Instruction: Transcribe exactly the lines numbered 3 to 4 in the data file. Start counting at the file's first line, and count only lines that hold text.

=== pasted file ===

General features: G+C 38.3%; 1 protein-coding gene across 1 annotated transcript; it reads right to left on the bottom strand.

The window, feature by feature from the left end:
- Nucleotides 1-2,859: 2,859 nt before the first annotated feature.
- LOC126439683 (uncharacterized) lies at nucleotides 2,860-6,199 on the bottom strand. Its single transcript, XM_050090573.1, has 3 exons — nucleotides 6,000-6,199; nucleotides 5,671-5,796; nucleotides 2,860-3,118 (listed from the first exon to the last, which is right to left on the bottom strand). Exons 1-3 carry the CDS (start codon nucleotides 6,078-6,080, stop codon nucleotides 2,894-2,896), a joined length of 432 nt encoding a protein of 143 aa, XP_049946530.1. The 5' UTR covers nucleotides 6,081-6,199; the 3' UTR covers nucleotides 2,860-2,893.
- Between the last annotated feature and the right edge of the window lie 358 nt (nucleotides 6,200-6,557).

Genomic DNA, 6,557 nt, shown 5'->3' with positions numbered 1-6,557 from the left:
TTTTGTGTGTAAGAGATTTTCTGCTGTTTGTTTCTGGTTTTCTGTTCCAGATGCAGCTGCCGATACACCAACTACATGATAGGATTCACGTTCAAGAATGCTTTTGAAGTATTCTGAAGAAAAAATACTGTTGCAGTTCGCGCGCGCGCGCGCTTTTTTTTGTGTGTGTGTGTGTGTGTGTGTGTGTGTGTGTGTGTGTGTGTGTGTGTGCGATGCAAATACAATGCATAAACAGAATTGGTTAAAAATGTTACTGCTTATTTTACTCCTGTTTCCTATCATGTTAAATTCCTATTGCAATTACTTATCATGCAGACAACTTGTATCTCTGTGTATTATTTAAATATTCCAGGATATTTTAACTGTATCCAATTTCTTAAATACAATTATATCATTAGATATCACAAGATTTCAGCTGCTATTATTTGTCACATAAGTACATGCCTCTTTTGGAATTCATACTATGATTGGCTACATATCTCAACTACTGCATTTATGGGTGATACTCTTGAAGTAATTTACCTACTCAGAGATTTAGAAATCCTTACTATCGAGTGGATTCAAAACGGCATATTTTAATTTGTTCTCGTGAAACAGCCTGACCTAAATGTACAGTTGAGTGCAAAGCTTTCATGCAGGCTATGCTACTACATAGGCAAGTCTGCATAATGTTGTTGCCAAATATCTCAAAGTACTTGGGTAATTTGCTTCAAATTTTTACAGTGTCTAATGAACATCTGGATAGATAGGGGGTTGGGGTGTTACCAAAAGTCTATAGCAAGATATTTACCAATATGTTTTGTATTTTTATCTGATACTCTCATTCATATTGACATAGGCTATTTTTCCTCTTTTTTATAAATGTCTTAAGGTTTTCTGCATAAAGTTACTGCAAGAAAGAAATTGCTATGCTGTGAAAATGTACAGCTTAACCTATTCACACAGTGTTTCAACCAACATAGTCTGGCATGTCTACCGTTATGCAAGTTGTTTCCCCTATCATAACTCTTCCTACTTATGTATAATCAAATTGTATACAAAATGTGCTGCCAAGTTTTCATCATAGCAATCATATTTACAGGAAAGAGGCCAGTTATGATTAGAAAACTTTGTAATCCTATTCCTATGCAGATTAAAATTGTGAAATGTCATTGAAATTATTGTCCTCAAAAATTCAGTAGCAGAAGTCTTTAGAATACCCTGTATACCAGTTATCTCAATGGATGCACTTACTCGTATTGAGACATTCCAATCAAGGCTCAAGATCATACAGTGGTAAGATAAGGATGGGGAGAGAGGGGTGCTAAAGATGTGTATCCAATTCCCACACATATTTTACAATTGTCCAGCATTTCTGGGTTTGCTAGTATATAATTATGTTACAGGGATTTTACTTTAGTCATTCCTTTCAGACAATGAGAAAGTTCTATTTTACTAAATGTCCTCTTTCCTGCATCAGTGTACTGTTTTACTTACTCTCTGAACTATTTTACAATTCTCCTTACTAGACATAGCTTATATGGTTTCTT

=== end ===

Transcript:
- Nucleotides 1-2,859: 2,859 nt before the first annotated feature.
- LOC126439683 (uncharacterized) lies at nucleotides 2,860-6,199 on the bottom strand. Its single transcript, XM_050090573.1, has 3 exons — nucleotides 6,000-6,199; nucleotides 5,671-5,796; nucleotides 2,860-3,118 (listed from the first exon to the last, which is right to left on the bottom strand). Exons 1-3 carry the CDS (start codon nucleotides 6,078-6,080, stop codon nucleotides 2,894-2,896), a joined length of 432 nt encoding a protein of 143 aa, XP_049946530.1. The 5' UTR covers nucleotides 6,081-6,199; the 3' UTR covers nucleotides 2,860-2,893.